by John RichardsonRelease date: March 31, 2017
Label: Svart Records
John Richardson may be an unknown voice outside of rather particular musical circles in Finland but based on The Fold, his debut album, he really should be known to a much wider audience. Making a return after a stop/start beginning many years ago and returning to writing and University teaching, the music world can certainly count itself richer on the basis of what is on here.
With a warm, inviting voice, Richardson belies what is a rather progressive album with a suite of songs which embrace you and comfort you. Dark, sultry and mysterious, they weave a rich tapestry of emotions through an at times playful abundance of instruments. Coloured by vocals from Anna-Elena Pääkkölä, a Fellow of the University of Turku, there’s an intelligence and beauty that emboldens the music.
Unafraid to hit a groove, opening song ‘The Fold’ is a delightful romp which introduces the many aspects of Richardson’s music. Full of urgent rhythms and funky vocals, it’s a perfect opener before much deeper fare approaches. It’s a sign that this is an album which will find its own way regardless of expectations and although there are common musical themes throughout, they also like to confound.
That impressive urge to keep the music progressing plays out in a lively manner and it’s on second track ‘Dawnsong’ that we get a hint of the magic within. Played out over a simple piano, the music swells to epic proportions before sinking back to a sweet intimacy. With vocals that complement each other to create a majestically beautiful feeling before a trumpet emerges to take the song to its climax, it really does feel like something special is happening.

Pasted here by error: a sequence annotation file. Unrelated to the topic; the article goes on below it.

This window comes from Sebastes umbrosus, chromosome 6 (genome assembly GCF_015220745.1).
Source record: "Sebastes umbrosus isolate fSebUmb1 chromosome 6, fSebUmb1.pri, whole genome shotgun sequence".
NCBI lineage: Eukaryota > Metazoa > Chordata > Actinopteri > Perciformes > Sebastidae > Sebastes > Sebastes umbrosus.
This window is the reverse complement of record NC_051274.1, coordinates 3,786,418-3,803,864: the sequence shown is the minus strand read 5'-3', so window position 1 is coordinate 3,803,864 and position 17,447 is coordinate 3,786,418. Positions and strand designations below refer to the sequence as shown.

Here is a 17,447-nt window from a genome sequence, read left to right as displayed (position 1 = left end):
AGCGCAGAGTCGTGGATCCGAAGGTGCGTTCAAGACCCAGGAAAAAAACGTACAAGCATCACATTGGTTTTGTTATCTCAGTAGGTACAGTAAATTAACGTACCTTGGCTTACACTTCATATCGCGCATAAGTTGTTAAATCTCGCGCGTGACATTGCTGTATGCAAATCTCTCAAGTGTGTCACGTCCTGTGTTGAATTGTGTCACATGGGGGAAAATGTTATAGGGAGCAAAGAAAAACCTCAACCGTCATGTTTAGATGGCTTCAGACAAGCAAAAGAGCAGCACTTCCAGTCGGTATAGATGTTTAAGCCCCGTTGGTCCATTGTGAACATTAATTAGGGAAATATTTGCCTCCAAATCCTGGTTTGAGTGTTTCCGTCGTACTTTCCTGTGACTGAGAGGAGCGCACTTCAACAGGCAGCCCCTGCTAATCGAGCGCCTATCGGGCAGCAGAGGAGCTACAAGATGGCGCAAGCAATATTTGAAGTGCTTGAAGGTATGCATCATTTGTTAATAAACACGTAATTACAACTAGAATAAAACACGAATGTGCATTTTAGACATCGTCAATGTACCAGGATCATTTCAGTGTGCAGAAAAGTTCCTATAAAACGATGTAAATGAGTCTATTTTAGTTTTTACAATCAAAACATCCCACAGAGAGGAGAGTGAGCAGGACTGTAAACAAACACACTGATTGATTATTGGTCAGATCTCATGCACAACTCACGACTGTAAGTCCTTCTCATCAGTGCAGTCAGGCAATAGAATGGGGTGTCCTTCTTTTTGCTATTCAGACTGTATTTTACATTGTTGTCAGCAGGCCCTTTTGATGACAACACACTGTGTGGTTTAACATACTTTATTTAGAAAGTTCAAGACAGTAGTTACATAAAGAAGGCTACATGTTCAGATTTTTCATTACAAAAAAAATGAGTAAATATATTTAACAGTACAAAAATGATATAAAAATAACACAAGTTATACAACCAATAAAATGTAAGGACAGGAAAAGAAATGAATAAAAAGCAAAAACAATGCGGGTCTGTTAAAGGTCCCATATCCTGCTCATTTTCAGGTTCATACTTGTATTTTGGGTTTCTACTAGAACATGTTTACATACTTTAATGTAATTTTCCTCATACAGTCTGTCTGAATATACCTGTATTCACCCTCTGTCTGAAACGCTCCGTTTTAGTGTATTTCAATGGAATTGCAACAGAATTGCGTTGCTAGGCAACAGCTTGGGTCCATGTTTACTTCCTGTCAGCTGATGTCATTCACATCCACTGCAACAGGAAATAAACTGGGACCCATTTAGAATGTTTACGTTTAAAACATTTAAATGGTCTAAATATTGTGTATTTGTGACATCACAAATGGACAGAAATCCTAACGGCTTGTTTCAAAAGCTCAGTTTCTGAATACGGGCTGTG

It’s the intimacy that is particularly striking about this album and through this, a sense of being privy to a series of magic moments. The album develops with samples taking us on a journey, the rhythmic pulses of ‘Birdman Of Bognor’ evoking a mariachi feel, a swoop into the lively music of olde folk. This is tempered by the slight acoustic guitar of ‘Tumbleweed Days’, which subtly changes into a gothic-ness reminiscent of Danny Elfman’s soundtrack work. There’s a magic realism about it, which evokes a world that is recognisable, yet just out of reach. Like those broken snatches of dreams, played out in the early hour slumbers, the album becomes a twisted folk drama.
‘Sanatorium’ reaches down into that barrel of folk blues that Tom Waits likes to explore. There’s nothing quite as bone driven here though and for its whispered creepiness, it resists the urge to dismay with its sprightly lightness. The following ‘Open Page’ does have the feel of a corner turned though as the tempo lifts up a few notches.
Later on we get the resolute ‘Skin Gone Dry’, which evokes nature with natural responses, becoming a dance between both vocalists. Permanently light, it casts aside the heavy themes for something much more buoyant. It’s only a brief moment of sunshine though as the foreboding ‘Brushfire’ ushers in a tetchy end to the album, its cello forming the parts of our nightmares as Richardson’s lyrics prod and prove your consciousness. It’s unnerving yet completely apt for the ride this album takes.
A debut album of this calibre is rare and when they come along they become something to treasure. To get an album as fully formed as The Fold both musically and emotionally is like striking water in a desert. John Murry did it with Graceless Age, another John does it here. The ease and exploratory confidence in which it plays out is something to behold and provided it reaches the right ears, should easily find itself in those end of year lists. Haunting, mesmerising and playful, The Fold presents us with a musician to be cherished. Let’s hope he doesn’t return to his day job any time soon.